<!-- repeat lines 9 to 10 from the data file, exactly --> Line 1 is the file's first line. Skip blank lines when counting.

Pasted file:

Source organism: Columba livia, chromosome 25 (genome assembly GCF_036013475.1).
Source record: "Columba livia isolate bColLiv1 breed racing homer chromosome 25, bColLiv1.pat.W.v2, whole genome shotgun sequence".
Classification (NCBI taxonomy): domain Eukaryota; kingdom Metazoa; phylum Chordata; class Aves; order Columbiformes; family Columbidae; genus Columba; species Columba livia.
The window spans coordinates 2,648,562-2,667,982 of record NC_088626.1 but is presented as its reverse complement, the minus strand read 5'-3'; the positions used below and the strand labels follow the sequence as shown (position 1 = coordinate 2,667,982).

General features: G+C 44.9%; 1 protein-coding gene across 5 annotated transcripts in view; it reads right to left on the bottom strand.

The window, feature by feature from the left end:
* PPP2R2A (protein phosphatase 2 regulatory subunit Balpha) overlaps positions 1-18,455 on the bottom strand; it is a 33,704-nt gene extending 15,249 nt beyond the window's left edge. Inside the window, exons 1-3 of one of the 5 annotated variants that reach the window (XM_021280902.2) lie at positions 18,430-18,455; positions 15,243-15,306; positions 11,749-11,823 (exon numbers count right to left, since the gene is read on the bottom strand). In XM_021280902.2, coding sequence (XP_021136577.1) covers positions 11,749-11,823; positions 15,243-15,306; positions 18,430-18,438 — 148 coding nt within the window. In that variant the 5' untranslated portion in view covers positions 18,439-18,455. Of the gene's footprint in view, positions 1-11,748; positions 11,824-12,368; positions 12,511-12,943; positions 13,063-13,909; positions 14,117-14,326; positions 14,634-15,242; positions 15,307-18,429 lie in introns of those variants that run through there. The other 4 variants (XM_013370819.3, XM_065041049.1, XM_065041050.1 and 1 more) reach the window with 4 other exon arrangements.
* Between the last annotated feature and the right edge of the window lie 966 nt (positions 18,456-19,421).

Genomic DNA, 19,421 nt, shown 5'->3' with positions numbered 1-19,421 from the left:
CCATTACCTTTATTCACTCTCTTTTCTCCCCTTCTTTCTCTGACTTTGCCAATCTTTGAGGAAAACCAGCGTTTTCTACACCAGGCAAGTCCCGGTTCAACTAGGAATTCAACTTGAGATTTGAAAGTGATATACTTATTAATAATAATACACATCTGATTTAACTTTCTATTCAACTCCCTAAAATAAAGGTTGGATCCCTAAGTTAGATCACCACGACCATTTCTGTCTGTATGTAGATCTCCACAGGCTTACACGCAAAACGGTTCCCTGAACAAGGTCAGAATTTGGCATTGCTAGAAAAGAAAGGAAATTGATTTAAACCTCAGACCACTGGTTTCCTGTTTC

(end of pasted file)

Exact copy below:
Genomic DNA, 19,421 nt, shown 5'->3' with positions numbered 1-19,421 from the left:
CCATTACCTTTATTCACTCTCTTTTCTCCCCTTCTTTCTCTGACTTTGCCAATCTTTGAGGAAAACCAGCGTTTTCTACACCAGGCAAGTCCCGGTTCAACTAGGAATTCAACTTGAGATTTGAAAGTGATATACTTATTAATAATAATACACATCTGATTTAACTTTCTATTCAACTCCCTAAAATAAAGGTTGGATCCCTAAGTTAGATCACCACGACCATTTCTGTCTGTATGTAGATCTCCACAGGCTTACACGCAAAACGGTTCCCTGAACAAGGTCAGAATTTGGCATTGCTAGAAAAGAAAGGAAATTGATTTAAACCTCAGACCACTGGTTTCCTGTTTC